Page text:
With eyes on leading the media industry in digital transformation, Lee Enterprises aims to grow its digital audience and revenue, company executives told shareholders Wednesday. 

“We have a great track record of past performance and a bright path to the future,” said Mary Junck, Lee's executive chairman, during the annual shareholders meeting at the publisher's downtown Davenport headquarters. “And others have noticed, as was evidenced by Berkshire Hathaway’s decision to choose our management team to oversee the operations of BH Media Group.”

Junck, 71, elected as executive chairman in 2016, is slated to transition out of her position, but continue as chairman of the board of directors. The change will complete a transition plan that included the advancement of Kevin Mowbray to president and chief executive officer in 2016.

On Wednesday, Junck, Mowbray and Herb Moloney were re-elected to the board of directors.

Lee is the parent company of the Quad-City Times, Moline Dispatch/Rock Island Argus and the Muscatine Journal.

Speaking to a group of shareholders and employees, Junck said strong local digital performance and the development of new revenue streams has resulted in an 8.2 percent compound annual growth rate in total digital revenue since 2011. 

"Our audiences are massive, reaching nearly 80 percent of all adults in our larger markets," said Mowbray, president and CEO. "And our research shows that one of the most significant audience trends is a rapid shift to digital content consumption. Therefore, growing our digital-only subscriber base will continue to be a key area of focus."

In the first quarter of 2019, Mowbray said digital-only subscribers jumped 55.9 percent. He said Lee aims to double its number of digital-only subscribers.

As the media industry focuses more on its digital reach, Junck said Lee's audience now includes 50 percent print readers, with the other 50 percent of readers accessing digital products — up from 35 percent last year.

In the most recent quarter, average monthly digital visits were up 3.9 percent, totaling 75.4 million, she said. Page views per visit jumped 12.9 percent.

Mowbray said Lee has goals to grow business through local accounts, audience and digital services. 

Local retail advertising, he said, makes up around 50 percent of Lee's advertising revenue. In the first quarter, print and digital advertising revenue from local retail accounts was down 2.6 percent, with digital up 8.9 percent. The revenue trend is better than overall results, Mowbray said. 

He said Lee is transitioning its full-access and digital-only consumers to a membership program, News+. The membership model, which combines access to premium content and rewards programs, will be launched in all of Lee's markets in the coming months.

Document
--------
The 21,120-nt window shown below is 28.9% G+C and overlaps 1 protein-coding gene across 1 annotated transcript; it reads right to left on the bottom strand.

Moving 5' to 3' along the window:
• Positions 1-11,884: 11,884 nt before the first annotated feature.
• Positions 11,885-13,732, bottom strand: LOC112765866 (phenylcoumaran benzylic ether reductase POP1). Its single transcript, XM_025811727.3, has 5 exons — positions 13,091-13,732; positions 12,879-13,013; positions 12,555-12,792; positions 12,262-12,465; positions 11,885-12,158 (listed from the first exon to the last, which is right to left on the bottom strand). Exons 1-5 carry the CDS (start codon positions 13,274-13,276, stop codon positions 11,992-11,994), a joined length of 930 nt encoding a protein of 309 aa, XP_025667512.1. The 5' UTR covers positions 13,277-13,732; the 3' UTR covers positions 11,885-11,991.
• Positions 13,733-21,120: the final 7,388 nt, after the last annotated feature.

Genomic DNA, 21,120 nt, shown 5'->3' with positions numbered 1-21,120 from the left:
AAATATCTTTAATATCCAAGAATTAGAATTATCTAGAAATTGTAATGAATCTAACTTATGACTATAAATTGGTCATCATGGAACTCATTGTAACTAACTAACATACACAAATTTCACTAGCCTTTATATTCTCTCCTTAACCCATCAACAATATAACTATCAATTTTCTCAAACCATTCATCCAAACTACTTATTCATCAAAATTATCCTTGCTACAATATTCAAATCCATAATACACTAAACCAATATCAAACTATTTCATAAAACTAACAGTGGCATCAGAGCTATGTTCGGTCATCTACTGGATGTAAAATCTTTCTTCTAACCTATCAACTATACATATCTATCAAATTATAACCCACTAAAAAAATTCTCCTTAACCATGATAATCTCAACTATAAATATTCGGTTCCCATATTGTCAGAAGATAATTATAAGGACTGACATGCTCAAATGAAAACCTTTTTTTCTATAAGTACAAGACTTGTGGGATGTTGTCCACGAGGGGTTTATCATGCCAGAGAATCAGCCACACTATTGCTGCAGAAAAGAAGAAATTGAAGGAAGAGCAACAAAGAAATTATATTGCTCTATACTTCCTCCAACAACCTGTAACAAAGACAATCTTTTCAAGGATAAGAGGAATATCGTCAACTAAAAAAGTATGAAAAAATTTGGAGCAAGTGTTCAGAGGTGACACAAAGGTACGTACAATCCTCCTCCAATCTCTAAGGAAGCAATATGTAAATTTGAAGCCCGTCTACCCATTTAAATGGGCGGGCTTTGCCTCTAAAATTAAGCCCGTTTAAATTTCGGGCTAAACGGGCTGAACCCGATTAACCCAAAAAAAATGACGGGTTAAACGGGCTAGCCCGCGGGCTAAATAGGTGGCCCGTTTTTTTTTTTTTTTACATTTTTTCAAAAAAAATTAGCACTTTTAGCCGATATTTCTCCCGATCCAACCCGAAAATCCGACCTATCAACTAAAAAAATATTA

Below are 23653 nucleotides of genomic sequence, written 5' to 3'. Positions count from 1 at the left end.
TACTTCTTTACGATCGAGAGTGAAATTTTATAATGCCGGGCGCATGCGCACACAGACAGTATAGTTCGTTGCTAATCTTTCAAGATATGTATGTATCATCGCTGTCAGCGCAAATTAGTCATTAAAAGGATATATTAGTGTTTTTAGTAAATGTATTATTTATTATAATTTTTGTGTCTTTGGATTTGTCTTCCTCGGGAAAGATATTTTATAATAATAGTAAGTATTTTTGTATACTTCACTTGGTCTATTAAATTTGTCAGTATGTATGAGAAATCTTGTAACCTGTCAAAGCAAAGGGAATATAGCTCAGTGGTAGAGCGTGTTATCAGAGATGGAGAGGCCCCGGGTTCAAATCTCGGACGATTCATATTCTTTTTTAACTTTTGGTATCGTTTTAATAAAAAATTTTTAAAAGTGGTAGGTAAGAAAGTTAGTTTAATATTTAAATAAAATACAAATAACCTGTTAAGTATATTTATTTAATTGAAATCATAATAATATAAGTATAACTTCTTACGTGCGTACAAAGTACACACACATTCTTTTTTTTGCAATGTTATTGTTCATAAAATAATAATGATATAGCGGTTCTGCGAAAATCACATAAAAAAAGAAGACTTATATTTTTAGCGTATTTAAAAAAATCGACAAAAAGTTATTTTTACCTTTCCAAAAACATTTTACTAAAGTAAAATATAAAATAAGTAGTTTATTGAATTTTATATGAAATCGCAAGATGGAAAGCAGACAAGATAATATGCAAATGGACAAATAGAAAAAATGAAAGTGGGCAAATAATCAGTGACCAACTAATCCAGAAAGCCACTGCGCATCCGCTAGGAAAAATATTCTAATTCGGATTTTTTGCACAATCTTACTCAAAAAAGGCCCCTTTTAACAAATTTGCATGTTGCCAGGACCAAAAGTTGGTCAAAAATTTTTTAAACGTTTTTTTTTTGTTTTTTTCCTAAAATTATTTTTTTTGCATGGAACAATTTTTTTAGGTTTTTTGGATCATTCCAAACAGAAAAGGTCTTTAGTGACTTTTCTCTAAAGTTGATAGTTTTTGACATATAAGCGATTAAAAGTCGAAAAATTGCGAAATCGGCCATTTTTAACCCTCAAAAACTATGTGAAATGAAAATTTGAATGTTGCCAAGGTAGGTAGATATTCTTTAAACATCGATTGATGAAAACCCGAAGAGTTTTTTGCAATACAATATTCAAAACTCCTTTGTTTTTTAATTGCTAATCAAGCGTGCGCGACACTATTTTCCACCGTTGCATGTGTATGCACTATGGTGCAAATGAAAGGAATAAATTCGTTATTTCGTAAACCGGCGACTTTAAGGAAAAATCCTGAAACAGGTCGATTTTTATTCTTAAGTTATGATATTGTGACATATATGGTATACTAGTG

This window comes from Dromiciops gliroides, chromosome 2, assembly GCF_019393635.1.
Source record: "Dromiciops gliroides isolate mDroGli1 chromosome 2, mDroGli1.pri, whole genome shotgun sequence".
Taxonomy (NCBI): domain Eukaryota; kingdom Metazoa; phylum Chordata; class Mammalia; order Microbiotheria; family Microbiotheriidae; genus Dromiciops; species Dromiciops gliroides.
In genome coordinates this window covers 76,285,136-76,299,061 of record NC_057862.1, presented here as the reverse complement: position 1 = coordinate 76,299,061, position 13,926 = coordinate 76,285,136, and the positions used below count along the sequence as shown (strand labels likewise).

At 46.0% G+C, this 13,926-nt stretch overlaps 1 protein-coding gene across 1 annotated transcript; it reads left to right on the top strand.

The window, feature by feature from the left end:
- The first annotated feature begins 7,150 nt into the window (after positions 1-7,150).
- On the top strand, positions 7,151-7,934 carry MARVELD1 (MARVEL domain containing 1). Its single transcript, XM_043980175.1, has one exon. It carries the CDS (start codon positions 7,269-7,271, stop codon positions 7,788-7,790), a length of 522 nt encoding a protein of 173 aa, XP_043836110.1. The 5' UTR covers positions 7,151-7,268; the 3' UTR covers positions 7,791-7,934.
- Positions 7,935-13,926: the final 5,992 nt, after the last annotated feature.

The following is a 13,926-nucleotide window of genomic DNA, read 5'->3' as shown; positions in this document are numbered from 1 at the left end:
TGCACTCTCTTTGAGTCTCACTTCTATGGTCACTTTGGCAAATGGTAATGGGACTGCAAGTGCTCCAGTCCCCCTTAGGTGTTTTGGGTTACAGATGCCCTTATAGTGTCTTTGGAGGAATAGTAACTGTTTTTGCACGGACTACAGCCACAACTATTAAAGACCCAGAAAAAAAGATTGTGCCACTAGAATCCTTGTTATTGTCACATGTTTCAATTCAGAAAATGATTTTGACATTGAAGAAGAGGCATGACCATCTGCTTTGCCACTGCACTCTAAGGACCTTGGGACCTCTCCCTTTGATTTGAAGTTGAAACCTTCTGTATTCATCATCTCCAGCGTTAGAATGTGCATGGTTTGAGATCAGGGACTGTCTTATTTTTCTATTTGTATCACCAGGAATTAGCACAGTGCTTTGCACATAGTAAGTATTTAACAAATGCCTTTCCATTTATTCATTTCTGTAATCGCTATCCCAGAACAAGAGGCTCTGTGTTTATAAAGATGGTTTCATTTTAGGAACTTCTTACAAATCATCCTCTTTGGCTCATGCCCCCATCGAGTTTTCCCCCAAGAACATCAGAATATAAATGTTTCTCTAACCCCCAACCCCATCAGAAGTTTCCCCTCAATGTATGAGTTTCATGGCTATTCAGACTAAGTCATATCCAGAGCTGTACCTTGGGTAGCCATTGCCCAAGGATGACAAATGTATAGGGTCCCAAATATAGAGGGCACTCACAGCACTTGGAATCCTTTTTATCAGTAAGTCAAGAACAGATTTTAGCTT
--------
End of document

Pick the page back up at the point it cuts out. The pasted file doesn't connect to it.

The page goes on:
CFO Tim Millage said Lee is aggressively working to reduce its debt. Since its 2014 refinancing, Lee has reduced its debt by $367 million. The company is in discussions with advisers and lenders about opportunities for refinancing.

"Although market conditions will dictate final terms, our goals in refinancing are to reduce the cost of capital, have less restrictive covenants than we have today for such things as stock buybacks, and to extend the maturities of our debt," Millage said. "Also of consideration is the breakage cost of our current debt, which totals more than $21 million today. That amount reduces to $9 million in less than two months."

Lee Enterprises announced Wednesday the company has authorized a repurchase of up to $10 million in stock over the next two years. 

In the first quarter, Lee repaid the remaining balance of its First Lien Term Loan, almost five months ahead of its maturity.

Carol Alexander, of Taylorville, Ill., a Lee retiree and shareholder, raised questions about declining profits and circulation, plus whether the company is putting too much emphasis on digital without supporting revenue-generating print products. 

"(Over the last 10 years), our audience is basically the same size it always has been. But what has happened is it has shifted from a very print-centric focus to a very mixed focus ... And we think this is going to continue," Junck said in response. "We have not given up on print. We have a huge focus on print ... because print drives a lot of revenue for us. But at the same time, we know that it's important to drive digital revenue and digital subscribers." 

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